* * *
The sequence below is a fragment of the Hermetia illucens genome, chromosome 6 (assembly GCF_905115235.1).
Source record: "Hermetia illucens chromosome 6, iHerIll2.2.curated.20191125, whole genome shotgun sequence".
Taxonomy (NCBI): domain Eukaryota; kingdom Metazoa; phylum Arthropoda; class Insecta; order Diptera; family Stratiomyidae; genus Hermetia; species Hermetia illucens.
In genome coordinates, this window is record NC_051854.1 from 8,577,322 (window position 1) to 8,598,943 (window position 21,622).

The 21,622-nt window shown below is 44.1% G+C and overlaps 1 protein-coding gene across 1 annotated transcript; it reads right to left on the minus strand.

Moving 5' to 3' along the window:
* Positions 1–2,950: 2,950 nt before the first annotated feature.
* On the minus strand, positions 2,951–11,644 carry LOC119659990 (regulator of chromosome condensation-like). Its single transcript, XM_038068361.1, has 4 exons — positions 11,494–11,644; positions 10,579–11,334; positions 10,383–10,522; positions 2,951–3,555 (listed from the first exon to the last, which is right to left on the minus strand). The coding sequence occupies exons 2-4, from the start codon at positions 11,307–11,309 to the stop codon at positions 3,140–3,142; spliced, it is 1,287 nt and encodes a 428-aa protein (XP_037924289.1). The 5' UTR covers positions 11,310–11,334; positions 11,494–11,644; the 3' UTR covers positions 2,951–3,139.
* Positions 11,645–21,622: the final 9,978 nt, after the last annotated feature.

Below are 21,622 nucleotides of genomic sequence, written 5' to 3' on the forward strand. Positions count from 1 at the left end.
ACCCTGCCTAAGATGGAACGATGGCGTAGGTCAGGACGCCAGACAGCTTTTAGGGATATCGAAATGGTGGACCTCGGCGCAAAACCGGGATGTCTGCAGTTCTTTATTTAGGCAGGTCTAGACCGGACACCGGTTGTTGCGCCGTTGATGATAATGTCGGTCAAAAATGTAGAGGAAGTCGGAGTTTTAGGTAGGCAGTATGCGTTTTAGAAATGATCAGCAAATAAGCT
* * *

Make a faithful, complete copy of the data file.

The sequence below is a fragment of the Hermetia illucens genome, chromosome 6 (assembly GCF_905115235.1).
Source record: "Hermetia illucens chromosome 6, iHerIll2.2.curated.20191125, whole genome shotgun sequence".
Taxonomy (NCBI): domain Eukaryota; kingdom Metazoa; phylum Arthropoda; class Insecta; order Diptera; family Stratiomyidae; genus Hermetia; species Hermetia illucens.
In genome coordinates, this window is record NC_051854.1 from 8,577,322 (window position 1) to 8,598,943 (window position 21,622).

The 21,622-nt window shown below is 44.1% G+C and overlaps 1 protein-coding gene across 1 annotated transcript; it reads right to left on the minus strand.

Moving 5' to 3' along the window:
* Positions 1–2,950: 2,950 nt before the first annotated feature.
* On the minus strand, positions 2,951–11,644 carry LOC119659990 (regulator of chromosome condensation-like). Its single transcript, XM_038068361.1, has 4 exons — positions 11,494–11,644; positions 10,579–11,334; positions 10,383–10,522; positions 2,951–3,555 (listed from the first exon to the last, which is right to left on the minus strand). The coding sequence occupies exons 2-4, from the start codon at positions 11,307–11,309 to the stop codon at positions 3,140–3,142; spliced, it is 1,287 nt and encodes a 428-aa protein (XP_037924289.1). The 5' UTR covers positions 11,310–11,334; positions 11,494–11,644; the 3' UTR covers positions 2,951–3,139.
* Positions 11,645–21,622: the final 9,978 nt, after the last annotated feature.

Below are 21,622 nucleotides of genomic sequence, written 5' to 3' on the forward strand. Positions count from 1 at the left end.
ACCCTGCCTAAGATGGAACGATGGCGTAGGTCAGGACGCCAGACAGCTTTTAGGGATATCGAAATGGTGGACCTCGGCGCAAAACCGGGATGTCTGCAGTTCTTTATTTAGGCAGGTCTAGACCGGACACCGGTTGTTGCGCCGTTGATGATAATGTCGGTCAAAAATGTAGAGGAAGTCGGAGTTTTAGGTAGGCAGTATGCGTTTTAGAAATGATCAGCAAATAAGCT